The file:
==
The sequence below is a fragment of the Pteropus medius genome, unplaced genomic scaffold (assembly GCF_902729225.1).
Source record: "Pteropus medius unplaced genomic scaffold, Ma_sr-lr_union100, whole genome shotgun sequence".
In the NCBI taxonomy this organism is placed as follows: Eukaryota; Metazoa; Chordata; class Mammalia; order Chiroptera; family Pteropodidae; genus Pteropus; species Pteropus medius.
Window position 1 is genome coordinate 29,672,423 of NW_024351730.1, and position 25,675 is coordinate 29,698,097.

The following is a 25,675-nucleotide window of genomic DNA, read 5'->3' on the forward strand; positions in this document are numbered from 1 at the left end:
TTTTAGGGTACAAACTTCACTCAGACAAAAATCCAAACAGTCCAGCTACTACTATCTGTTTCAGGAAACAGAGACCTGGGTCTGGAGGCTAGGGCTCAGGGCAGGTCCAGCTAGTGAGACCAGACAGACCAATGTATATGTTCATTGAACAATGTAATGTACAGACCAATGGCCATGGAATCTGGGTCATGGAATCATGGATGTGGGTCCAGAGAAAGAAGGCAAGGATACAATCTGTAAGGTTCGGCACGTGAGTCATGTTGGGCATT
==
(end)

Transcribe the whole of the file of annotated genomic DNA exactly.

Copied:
The sequence below is a fragment of the Pteropus medius genome, unplaced genomic scaffold (assembly GCF_902729225.1).
Source record: "Pteropus medius unplaced genomic scaffold, Ma_sr-lr_union100, whole genome shotgun sequence".
In the NCBI taxonomy this organism is placed as follows: Eukaryota; Metazoa; Chordata; class Mammalia; order Chiroptera; family Pteropodidae; genus Pteropus; species Pteropus medius.
Window position 1 is genome coordinate 29,672,423 of NW_024351730.1, and position 25,675 is coordinate 29,698,097.

The following is a 25,675-nucleotide window of genomic DNA, read 5'->3' on the forward strand; positions in this document are numbered from 1 at the left end:
TTTTAGGGTACAAACTTCACTCAGACAAAAATCCAAACAGTCCAGCTACTACTATCTGTTTCAGGAAACAGAGACCTGGGTCTGGAGGCTAGGGCTCAGGGCAGGTCCAGCTAGTGAGACCAGACAGACCAATGTATATGTTCATTGAACAATGTAATGTACAGACCAATGGCCATGGAATCTGGGTCATGGAATCATGGATGTGGGTCCAGAGAAAGAAGGCAAGGATACAATCTGTAAGGTTCGGCACGTGAGTCATGTTGGGCATT